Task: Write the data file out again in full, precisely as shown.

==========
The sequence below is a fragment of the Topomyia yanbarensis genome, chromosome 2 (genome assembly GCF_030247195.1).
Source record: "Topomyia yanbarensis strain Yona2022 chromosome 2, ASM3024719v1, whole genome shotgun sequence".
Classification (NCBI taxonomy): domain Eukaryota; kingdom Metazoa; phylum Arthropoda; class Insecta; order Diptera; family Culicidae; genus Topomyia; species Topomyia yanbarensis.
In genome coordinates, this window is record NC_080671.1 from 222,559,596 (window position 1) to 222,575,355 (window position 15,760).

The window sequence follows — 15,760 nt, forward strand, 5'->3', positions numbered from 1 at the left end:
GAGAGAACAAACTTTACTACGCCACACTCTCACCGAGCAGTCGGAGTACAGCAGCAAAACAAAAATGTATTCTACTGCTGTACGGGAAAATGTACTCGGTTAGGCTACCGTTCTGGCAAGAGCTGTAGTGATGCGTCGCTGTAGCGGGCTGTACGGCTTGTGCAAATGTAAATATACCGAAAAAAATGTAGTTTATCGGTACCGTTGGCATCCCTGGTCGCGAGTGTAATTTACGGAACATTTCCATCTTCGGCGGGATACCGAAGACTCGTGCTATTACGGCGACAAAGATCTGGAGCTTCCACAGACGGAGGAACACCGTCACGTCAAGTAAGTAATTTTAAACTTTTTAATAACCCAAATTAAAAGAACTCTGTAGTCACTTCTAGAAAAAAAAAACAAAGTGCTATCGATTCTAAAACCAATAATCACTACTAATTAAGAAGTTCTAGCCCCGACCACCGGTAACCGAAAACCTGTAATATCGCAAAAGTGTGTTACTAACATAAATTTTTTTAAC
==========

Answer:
The sequence below is a fragment of the Topomyia yanbarensis genome, chromosome 2 (genome assembly GCF_030247195.1).
Source record: "Topomyia yanbarensis strain Yona2022 chromosome 2, ASM3024719v1, whole genome shotgun sequence".
Classification (NCBI taxonomy): domain Eukaryota; kingdom Metazoa; phylum Arthropoda; class Insecta; order Diptera; family Culicidae; genus Topomyia; species Topomyia yanbarensis.
In genome coordinates, this window is record NC_080671.1 from 222,559,596 (window position 1) to 222,575,355 (window position 15,760).

The window sequence follows — 15,760 nt, forward strand, 5'->3', positions numbered from 1 at the left end:
GAGAGAACAAACTTTACTACGCCACACTCTCACCGAGCAGTCGGAGTACAGCAGCAAAACAAAAATGTATTCTACTGCTGTACGGGAAAATGTACTCGGTTAGGCTACCGTTCTGGCAAGAGCTGTAGTGATGCGTCGCTGTAGCGGGCTGTACGGCTTGTGCAAATGTAAATATACCGAAAAAAATGTAGTTTATCGGTACCGTTGGCATCCCTGGTCGCGAGTGTAATTTACGGAACATTTCCATCTTCGGCGGGATACCGAAGACTCGTGCTATTACGGCGACAAAGATCTGGAGCTTCCACAGACGGAGGAACACCGTCACGTCAAGTAAGTAATTTTAAACTTTTTAATAACCCAAATTAAAAGAACTCTGTAGTCACTTCTAGAAAAAAAAAACAAAGTGCTATCGATTCTAAAACCAATAATCACTACTAATTAAGAAGTTCTAGCCCCGACCACCGGTAACCGAAAACCTGTAATATCGCAAAAGTGTGTTACTAACATAAATTTTTTTAAC